Writing Lessons 1

I get a fairly regular number of emails and tweets from people who really want to write, but just cannot quite work out what to write.

Only this morning I had a rather desperate-sounding message from a guy who has all the tools, but as he said in his note, ‘I have tried and struggled with this for several weeks now … I just haven’t been able to make this work.’

It’s a real cry for help. So, for the next few weeks I will try to set out how a non-writer can move from that side of the fence to the ‘happily writing’ side in a few easy lessons. Or at least, the easiest I can work out!

So, here it begins.

First things first: you need to be quite sure that you want to write. You have to analyse why you are setting out on what is going to be a very lengthy process involving a great deal of hard work. 

Nowadays there is a cult of fame with a lot of youngsters. When asked what they want to do with their lives, where once people would have responded with ‘Engine driver’, or ‘airline pilot’, now it is quite common to hear, ‘to be famous.’ 

Fame is a wonderful thing, I imagine, but it has its costs. First is the risk that the fame will be all too fleeting. Second is the risk that the person focuses so hard on being famous that they forget the need to be famous for something. If someone goes through school planning to be famous as a footballer, that’s fine. But if they are not picked by the time they’re 14, they will not achieve their ambition. 

For many, to be a writer has a similar connotation. It sounds an easy life: as Terry Pratchett used to say, it was ‘indoor work with no heavy lifting’. However, it is not easy. Especially when you are starting out.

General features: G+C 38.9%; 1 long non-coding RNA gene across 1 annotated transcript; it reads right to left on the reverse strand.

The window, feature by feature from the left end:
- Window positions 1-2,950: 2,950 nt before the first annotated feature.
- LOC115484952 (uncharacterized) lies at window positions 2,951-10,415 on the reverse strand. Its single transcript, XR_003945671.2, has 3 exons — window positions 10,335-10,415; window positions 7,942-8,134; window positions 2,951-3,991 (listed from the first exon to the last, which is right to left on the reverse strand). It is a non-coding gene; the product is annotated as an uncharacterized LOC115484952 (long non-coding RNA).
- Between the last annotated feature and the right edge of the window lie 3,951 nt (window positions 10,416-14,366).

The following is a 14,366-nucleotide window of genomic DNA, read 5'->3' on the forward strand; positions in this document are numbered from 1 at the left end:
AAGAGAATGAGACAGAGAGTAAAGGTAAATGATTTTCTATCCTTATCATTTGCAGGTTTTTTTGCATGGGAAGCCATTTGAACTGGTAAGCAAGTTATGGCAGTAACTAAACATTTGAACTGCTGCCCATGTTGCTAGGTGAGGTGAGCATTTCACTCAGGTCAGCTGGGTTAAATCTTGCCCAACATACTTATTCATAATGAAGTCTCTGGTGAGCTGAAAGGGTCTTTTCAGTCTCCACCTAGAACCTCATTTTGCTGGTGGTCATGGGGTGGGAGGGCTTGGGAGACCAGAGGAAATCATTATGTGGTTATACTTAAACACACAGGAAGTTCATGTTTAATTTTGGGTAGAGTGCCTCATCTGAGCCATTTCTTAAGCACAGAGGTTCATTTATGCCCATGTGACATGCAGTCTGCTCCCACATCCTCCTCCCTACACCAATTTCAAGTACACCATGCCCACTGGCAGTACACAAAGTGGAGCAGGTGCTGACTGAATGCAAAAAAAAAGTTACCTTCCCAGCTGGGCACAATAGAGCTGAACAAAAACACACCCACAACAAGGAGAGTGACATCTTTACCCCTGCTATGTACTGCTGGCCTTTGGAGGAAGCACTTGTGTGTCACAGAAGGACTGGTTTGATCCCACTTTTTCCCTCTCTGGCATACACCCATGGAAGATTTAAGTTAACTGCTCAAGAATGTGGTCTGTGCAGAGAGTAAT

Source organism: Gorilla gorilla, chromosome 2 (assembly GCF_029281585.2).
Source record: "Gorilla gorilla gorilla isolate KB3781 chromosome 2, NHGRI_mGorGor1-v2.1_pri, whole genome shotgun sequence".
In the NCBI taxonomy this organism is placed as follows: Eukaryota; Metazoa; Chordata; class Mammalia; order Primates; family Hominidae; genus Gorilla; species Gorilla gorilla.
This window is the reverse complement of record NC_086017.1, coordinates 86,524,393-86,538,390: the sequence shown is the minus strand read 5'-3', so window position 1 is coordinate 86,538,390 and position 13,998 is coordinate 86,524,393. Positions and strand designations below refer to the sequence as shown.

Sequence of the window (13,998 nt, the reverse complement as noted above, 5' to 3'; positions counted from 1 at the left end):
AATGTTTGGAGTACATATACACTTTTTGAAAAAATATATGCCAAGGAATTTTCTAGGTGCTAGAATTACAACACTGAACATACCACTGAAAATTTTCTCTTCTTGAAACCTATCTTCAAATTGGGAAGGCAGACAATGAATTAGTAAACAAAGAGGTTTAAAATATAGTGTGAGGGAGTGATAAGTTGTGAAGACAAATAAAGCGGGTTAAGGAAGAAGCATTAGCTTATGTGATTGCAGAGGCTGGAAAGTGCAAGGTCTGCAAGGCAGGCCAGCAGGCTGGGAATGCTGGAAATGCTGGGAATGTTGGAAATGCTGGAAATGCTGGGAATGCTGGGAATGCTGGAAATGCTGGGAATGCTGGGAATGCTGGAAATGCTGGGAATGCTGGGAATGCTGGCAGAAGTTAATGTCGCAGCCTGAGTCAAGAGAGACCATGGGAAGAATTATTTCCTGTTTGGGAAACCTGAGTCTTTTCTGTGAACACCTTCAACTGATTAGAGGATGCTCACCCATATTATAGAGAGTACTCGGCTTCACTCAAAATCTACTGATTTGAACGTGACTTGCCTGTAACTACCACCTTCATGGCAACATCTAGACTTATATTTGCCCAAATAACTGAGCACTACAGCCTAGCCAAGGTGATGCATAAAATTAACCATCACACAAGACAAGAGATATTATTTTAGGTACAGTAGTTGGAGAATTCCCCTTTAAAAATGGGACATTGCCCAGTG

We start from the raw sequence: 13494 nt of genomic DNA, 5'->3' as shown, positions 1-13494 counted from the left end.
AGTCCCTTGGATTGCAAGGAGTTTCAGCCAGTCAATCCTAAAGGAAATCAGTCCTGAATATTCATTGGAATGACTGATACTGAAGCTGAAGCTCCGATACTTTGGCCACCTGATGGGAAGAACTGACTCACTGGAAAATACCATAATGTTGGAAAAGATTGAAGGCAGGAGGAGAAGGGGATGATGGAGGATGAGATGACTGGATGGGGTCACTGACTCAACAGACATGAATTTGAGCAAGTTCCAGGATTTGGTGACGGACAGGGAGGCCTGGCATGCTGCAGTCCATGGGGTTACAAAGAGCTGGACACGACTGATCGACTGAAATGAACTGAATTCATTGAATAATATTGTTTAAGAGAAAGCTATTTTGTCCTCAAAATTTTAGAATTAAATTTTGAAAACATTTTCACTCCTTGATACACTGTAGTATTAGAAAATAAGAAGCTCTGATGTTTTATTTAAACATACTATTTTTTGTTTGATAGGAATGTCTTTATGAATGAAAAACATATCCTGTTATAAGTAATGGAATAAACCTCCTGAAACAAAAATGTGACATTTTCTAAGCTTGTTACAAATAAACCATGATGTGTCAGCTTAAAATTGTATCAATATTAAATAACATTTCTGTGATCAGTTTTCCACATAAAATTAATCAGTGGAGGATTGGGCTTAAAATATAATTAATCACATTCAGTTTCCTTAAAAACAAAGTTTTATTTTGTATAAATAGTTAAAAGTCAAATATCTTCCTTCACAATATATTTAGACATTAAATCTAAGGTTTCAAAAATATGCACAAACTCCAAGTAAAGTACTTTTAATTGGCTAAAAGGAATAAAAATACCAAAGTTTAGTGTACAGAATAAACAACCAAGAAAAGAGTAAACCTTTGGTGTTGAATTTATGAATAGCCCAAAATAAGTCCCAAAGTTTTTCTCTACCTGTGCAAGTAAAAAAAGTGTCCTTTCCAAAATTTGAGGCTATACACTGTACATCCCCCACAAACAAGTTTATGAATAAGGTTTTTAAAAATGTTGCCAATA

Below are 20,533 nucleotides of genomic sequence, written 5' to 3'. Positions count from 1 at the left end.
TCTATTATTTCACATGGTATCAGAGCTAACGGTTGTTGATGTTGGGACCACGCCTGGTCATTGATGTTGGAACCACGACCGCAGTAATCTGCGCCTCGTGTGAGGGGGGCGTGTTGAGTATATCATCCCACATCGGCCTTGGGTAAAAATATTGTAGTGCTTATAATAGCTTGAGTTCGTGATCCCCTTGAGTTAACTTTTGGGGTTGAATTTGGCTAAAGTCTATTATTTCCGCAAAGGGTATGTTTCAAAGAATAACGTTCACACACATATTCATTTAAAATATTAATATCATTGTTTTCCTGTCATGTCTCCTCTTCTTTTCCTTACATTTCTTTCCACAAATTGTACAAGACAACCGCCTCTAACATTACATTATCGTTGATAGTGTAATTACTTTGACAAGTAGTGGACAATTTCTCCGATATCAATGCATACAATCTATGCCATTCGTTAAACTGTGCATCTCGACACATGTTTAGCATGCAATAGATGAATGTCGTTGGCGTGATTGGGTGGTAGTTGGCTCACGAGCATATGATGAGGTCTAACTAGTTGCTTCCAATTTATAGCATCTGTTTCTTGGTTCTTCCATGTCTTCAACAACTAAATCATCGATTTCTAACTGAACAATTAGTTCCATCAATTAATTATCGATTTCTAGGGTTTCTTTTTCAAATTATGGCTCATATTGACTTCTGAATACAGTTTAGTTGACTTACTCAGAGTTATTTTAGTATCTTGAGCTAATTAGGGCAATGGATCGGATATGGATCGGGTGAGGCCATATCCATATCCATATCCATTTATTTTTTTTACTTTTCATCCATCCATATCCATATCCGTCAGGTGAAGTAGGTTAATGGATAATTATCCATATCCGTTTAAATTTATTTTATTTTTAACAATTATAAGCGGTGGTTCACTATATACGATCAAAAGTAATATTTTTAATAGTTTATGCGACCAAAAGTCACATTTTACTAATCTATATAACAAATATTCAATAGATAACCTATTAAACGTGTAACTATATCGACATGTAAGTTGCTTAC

Remember, when you embark on writing a book, it will take many, many man-hours of effort. You are hoping to commit over 100,000 words to paper in an interesting, thrilling, cannot-put-this-book-down-it’s-so-gripping sort of way. That is not something that just happens. It’s something that takes a lot of energy, a lot of thought, a lot of planning, a lot of graft. And then it takes a lot of discarding and rewriting. Writing is Rewriting is a famous quotation, and it is true. 

There is another saying, which many people like to quote: ‘Everyone has a book inside them.’ However, someone once added the rider, ‘And most of them should leave it there.’

This is not to say that writing is not a wonderful, creative, exciting experience. It is only to say, make sure that you want to write a book because you love to write. Don’t take up your pen or keyboard to write just because you like the idea of being exceedingly wealthy, or because you want to be famous. There are infinitely easier ways of doing those, if that is what you want.

While both aspirations are fine, getting to riches or fame is as easy through writing as it is through playing football, cricket, becoming a lawyer or computer programmer. By which I mean, it takes the same drive and ambition, and the same amount of luck. 

So my first bit of advice is, bear in mind that writing does not suit everyone. It may not suit you. 

Okay, that is the negative reality-check out of the way. My next post will be considerably more positive, I promise. 

And now, to start to prepare for the next one, try sitting down with a blank sheet of paper or screen. Turn off the radio and television. Put your phone onto silent. And now describe someone you know really well. A whole paragraph all about that one person. Describe his/her face, their build, their clothing, their ambitions, their employment, their car, their goals, their likes and dislikes, their children, their wife. 

All I want is a description of a person, their story and history. Because until you have a person, you don’t have a story to tell.

Best of luck!

2 Responses to “Writing Lessons 1”
  1. Lindsey Russell says:

    Re illustration for the post – looks like my printouts . Love ‘post its’ – mine stick out the top as well as the side. Colour coded for characters, subplots, and clues?


  2. Jack Eason says:

    Reblogged this on Have We Had Help? and commented:
    Commonsense writing tips from Michael ;)


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